This humble module feels like none other I’ve read. It practically demands for the GM to further elaborate upon the cool characters introduced here; it features some of the most sympathetic and yet dangerous depictions of the apex predators that dragons are that I have seen in any module; the dragons herein are not simple hack-fodder, nor are they god-like monsters; they are apex-predators, and in the hands of a capable GM, this module can drive the sense of being a mouse staring a hungry cat in the eyes very well. If that cat was magical, smarter, and had a wicked, capricious sense of humor. In case my review did not drive that home – I adored this adventure. While the subject matter may sound like something that folks that usually go for gritty games dislike, believe me that this somehow actually manages to retain the flavor I’ve come to love in these modules, this sense of groundedness. This is genuinely funny, unique and definitely a module your PCs will remember; in many a way, it almost feels like a DCC-adventure, in how it allows even low level PCs to dabble with potent forces and have a serious impact on the region.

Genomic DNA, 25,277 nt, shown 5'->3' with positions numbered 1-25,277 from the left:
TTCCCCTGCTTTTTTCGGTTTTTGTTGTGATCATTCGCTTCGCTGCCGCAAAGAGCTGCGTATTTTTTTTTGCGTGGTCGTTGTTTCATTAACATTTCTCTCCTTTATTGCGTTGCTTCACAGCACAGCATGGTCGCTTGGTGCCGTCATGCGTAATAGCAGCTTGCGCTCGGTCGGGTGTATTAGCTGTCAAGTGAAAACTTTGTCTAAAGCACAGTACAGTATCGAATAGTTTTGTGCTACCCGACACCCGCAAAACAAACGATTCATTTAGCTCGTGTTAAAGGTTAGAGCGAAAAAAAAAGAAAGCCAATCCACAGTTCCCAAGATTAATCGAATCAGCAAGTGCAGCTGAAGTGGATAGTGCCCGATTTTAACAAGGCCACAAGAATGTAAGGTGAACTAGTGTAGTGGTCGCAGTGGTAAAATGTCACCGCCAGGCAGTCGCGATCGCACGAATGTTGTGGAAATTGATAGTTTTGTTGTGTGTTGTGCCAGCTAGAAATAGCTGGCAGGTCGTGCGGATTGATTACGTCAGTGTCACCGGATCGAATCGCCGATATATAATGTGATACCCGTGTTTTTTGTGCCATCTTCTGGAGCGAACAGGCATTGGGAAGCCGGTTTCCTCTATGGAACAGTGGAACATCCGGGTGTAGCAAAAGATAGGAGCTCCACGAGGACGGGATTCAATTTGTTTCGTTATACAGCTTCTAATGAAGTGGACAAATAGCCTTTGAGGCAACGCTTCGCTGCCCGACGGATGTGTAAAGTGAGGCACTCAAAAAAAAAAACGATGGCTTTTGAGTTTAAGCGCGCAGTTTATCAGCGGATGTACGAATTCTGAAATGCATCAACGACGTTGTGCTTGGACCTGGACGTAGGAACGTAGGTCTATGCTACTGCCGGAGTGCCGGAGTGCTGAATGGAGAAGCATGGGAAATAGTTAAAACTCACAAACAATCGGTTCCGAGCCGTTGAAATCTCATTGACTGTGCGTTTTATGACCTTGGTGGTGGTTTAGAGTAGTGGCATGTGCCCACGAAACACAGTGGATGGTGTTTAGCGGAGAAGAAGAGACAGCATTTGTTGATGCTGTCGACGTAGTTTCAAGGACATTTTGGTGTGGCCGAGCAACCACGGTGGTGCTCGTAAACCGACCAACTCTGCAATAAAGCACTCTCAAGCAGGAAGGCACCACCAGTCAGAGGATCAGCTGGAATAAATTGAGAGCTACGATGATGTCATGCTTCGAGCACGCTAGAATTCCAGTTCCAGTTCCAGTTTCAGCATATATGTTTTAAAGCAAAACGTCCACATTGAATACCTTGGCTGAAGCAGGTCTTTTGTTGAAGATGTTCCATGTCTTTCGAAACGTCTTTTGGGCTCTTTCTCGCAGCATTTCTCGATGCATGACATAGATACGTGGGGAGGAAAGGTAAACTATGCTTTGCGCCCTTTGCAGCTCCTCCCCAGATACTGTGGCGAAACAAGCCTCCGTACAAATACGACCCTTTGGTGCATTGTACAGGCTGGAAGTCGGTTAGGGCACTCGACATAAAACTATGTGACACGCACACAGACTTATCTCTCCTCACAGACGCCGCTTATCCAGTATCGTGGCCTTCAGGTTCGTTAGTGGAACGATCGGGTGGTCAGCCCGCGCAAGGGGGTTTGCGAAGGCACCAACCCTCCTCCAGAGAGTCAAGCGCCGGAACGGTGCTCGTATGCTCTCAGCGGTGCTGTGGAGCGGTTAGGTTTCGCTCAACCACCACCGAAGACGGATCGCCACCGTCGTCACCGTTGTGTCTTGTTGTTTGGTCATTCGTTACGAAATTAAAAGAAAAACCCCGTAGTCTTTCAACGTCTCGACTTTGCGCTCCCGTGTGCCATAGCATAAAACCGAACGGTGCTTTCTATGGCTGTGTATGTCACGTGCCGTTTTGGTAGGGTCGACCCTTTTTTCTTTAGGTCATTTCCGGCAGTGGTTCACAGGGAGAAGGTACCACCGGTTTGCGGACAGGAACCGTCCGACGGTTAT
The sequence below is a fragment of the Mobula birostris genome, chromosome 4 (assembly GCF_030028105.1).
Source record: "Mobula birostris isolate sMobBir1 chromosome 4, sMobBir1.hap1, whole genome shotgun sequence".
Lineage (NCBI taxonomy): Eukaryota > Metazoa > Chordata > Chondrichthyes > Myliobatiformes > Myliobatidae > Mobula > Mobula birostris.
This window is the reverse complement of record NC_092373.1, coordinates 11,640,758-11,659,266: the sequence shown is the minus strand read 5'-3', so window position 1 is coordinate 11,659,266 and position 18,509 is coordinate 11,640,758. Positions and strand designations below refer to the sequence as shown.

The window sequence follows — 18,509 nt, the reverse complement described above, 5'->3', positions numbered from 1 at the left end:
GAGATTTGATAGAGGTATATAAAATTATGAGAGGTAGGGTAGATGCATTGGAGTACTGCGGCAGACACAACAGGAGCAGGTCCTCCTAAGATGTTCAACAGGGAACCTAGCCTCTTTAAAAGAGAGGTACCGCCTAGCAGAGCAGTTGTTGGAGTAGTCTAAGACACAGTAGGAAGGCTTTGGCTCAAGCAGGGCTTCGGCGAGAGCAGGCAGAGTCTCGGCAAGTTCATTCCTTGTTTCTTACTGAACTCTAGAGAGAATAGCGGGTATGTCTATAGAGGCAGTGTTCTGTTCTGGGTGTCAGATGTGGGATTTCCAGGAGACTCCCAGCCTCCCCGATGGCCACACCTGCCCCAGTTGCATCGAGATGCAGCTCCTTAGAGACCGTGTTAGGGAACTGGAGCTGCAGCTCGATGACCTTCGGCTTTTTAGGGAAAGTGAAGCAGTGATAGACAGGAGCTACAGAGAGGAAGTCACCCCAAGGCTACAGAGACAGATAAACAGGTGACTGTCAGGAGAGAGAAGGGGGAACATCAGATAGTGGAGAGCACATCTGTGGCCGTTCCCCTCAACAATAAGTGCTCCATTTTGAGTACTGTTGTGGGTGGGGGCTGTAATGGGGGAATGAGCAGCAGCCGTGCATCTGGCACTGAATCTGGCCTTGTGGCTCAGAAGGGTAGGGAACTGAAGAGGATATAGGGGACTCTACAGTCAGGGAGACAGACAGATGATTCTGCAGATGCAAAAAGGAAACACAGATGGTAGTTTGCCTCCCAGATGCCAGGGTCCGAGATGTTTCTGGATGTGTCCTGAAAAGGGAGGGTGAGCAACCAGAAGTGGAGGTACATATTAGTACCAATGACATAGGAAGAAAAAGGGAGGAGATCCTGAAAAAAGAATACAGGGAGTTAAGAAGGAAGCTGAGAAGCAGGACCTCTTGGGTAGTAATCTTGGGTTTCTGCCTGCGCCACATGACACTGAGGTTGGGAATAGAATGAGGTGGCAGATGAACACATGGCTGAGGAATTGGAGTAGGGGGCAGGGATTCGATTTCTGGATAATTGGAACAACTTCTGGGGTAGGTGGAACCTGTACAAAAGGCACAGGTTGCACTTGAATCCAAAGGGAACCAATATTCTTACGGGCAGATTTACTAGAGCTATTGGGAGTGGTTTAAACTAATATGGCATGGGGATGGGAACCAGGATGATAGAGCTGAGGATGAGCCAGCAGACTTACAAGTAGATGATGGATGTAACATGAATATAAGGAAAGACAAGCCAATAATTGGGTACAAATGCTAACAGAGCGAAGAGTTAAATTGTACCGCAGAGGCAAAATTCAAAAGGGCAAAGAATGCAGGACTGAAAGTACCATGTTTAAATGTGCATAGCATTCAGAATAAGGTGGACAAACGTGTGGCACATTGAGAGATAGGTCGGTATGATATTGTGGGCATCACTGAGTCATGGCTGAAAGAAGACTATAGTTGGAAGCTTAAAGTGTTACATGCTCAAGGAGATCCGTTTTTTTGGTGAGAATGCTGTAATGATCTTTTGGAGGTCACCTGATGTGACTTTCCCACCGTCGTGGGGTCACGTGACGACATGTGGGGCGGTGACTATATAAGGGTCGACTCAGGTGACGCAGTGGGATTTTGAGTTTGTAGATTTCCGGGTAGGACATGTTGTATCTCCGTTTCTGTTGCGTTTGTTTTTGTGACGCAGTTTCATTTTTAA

My final verdict will be 5 stars + seal of approval. There is also one thing: I have genuinely never read a module that hit these notes, achieves this flavor – and at this point, this is a truly daunting achievement. This is a small adventure with a grand scale, and it pulls off novelty, a genuinely unique take fabulously…and represents perhaps one of the best examples I’ve ever read on how to make something I usually despise, namely a relatively linear adventure, actually filled with choice and engaging; of making a relatively linear module that should structurally be a railroad par excellence instead of being boring and hostile to player agenda, deliver an amazing story. Deliver choices – from accounting for PC capabilities to respecting choices in all the details. I thoroughly respect and enjoy this attention to detail, this respect towards the cleverness of players. Since my list is a reflection of my personal tastes, this does get a nomination for my Top Ten of 2018 – it’s frankly a great example on how to make a module like this work.

Endzeitgeist out.



Rating:
[5 of 5 Stars!]
LG BK Classics #2: Love Letter
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SoR2: Against the Slavers
by Thilo G. [Featured Reviewer] Date Added: 05/01/2018 12:40:55

An Endzeitgeist.com review